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This Strange Way of Dying: Stories of Magic, Desire and the Fantastic

4.17  ·  Rating details ·  93 ratings  ·  37 reviews
Spanning a variety of genres—fantasy, science fiction, horror—and time periods, Silvia Moreno-Garcia's exceptional debut collection features short stories infused with Mexican folklore yet firmly rooted in a reality that transforms as the fantastic erodes the rational. This speculative fiction compilation, lyrical and tender, quirky and cutting, weaves the fantastic and th ...more
Paperback, 206 pages
Published September 1st 2013 by Exile Editions
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4.17  · 
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 ·  93 ratings  ·  37 reviews

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Orrin Grey
Jul 18, 2013 rated it it was amazing  ·  review of another edition
Let's get this out of the way right up front: I'm not exactly an unbiased party, here. Silvia is a friend, an editor, and, occasionally, an accomplice. I'd read a few of these stories in the places where they initially appeared, and I was pretty sold on this collection before my copy ever made its way to my inbox.

There's something so effortless about the way that the weird finds its way into the stories in This Strange Way of Dying. A casualness that does nothing to reduce the weirdness of it, b
Mar 18, 2014 rated it really liked it
Wow. I don't typically enjoy genre anthologies, but Silvia Moreno-Garcia's spare, literary voice, the Mexican folklore, the relevant themes, and the eerie, gothic atmosphere made the pages fly in This Strange Way of Dying.

Scales as Pale as Moonlight: Divorced after repeated attempts to conceive, Laura is still haunted by the memory of a still birth. Initially, I dreaded a premise reminding me of romance protagonists who lament their "empty wombs" and devalue themselves, but despite her grief, L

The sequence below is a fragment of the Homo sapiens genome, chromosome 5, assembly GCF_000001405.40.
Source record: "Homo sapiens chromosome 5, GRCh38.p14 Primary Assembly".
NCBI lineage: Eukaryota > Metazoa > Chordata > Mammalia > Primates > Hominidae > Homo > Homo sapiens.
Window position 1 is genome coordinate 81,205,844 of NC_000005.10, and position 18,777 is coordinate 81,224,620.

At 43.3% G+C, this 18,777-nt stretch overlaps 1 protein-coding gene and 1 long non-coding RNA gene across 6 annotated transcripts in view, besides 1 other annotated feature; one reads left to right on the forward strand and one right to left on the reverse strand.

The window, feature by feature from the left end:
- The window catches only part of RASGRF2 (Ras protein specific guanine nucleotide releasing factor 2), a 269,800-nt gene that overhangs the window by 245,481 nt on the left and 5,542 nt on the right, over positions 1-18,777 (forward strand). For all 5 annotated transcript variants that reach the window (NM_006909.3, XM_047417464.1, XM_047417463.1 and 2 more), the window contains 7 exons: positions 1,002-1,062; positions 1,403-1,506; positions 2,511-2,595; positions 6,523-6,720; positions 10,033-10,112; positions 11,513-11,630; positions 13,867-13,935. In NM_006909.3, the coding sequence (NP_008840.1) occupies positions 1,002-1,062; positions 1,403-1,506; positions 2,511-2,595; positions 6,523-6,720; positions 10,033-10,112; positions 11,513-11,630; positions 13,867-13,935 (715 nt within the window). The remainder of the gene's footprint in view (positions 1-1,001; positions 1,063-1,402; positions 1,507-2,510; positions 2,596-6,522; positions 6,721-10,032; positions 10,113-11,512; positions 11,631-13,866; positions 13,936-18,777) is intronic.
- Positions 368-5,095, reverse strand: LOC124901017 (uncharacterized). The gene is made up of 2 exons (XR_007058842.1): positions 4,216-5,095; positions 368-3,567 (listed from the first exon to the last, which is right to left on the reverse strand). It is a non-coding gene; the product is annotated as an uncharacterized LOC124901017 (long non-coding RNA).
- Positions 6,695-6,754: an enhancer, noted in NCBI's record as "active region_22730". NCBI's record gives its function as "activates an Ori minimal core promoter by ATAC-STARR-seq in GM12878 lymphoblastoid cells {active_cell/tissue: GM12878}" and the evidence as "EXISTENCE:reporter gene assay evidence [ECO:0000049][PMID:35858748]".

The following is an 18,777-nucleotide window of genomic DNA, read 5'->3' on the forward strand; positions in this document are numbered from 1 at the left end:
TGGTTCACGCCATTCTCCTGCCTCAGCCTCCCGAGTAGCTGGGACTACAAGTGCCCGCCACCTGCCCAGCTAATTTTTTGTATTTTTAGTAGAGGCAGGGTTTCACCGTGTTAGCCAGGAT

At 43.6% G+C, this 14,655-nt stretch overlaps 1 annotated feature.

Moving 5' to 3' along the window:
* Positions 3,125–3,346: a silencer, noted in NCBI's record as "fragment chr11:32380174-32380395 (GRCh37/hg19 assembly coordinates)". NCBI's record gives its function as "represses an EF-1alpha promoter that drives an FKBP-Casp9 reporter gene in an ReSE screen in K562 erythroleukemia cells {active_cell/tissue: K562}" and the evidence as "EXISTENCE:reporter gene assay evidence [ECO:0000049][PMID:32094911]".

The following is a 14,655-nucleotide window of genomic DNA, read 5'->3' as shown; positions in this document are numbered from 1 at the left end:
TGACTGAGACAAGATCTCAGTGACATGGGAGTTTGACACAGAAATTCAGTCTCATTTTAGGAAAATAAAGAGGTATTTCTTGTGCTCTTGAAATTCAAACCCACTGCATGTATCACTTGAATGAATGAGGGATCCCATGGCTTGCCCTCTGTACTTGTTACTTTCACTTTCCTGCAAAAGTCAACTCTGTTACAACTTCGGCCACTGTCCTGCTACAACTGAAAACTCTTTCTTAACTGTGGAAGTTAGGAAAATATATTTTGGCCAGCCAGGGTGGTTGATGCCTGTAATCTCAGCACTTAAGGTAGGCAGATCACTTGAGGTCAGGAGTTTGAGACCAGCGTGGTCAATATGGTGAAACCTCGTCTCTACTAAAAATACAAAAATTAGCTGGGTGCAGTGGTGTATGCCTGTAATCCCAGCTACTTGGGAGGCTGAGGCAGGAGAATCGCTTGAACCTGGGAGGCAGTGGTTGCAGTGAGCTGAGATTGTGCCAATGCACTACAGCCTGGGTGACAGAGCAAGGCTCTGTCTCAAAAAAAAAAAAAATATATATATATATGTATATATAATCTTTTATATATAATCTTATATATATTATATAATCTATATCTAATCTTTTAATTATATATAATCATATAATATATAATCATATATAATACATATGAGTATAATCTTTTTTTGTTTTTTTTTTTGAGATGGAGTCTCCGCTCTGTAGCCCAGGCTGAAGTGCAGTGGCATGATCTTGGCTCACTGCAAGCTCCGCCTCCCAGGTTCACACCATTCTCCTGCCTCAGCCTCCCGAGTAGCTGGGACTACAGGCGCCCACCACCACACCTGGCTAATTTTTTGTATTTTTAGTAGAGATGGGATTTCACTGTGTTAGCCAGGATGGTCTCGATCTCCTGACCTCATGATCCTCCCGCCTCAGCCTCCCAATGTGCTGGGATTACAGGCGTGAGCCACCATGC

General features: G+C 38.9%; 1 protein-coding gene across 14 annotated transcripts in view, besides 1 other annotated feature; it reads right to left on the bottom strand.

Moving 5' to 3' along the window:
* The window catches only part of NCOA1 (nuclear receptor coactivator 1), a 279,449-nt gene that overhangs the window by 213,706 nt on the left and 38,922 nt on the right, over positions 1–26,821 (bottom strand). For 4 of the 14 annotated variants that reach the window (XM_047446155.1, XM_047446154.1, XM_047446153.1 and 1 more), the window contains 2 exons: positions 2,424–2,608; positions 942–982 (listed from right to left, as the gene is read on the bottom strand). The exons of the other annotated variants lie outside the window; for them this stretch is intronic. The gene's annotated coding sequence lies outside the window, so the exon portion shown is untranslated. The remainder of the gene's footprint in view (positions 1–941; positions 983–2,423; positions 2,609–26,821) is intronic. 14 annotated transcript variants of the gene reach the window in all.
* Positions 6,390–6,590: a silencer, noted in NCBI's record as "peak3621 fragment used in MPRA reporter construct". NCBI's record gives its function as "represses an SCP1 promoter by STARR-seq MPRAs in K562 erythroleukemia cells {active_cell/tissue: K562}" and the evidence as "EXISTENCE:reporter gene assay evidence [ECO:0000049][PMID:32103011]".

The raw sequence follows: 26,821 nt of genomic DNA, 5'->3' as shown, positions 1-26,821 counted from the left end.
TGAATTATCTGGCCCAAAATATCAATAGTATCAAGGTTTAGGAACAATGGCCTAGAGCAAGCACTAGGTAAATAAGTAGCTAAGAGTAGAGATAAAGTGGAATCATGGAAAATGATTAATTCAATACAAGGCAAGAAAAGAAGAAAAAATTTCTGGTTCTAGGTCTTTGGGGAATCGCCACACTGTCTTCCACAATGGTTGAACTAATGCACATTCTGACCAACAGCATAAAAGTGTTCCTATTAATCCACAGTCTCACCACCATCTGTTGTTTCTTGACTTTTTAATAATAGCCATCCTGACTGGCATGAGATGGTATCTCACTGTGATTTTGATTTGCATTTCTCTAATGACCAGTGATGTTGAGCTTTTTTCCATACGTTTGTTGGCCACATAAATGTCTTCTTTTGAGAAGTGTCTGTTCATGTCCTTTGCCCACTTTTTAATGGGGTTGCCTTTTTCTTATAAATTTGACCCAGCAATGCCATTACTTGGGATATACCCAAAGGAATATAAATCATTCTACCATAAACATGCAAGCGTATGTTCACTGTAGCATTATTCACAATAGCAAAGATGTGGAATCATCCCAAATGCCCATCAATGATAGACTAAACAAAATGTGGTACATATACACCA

Christopher Slatsky
May 12, 2014 rated it it was amazing
This Strange Way of Dying holds stories suffused with such melancholy and beauty they become something both affirmative yet soul crushingly tragic. These are tales not as concerned with drawing lines where tides of magic lap at the shores of reality, but are intent on abolishing any demarcations whatsoever. The fantastic and the mundane not only rub shoulders within, there’s little distinction- both are equally responsible for the misery and joy and horror and wonder to be found in Silvia Moreno ...more
Michael Healy
A beautiful collection that flawlessly mixes Mythos based horror, magical realism, and outright urban fantasy without missing a beat. Normally I'm not much of a fan of single author collections, tiring of a single voice trying to tell several different but vaguely thematic stories but Moreno-Garcia demonstrated an ability to weave countless different voices from many walks of life.

Derek Newman-Stille
Penning the Subtle Murmur of Death and Splash of Blood

A review of Silvia Moreno-Garcia’s This Strange Way of Dying (Forthcoming 2013, Exile Editions)
By Derek Newman-Stille

Silvia Moreno-Garcia’s This Strange Way of Dying is just one step abstracted from reality, with one foot in The Weird. Populated with monsters, magic, and folklore, her work is fundamentally about the human outsider experience, the deeper engagement with the world that comes from being on the fringe, looking in at the oddity th
Check out this review and more on my blog!

Check out my review of Signal to Noise here!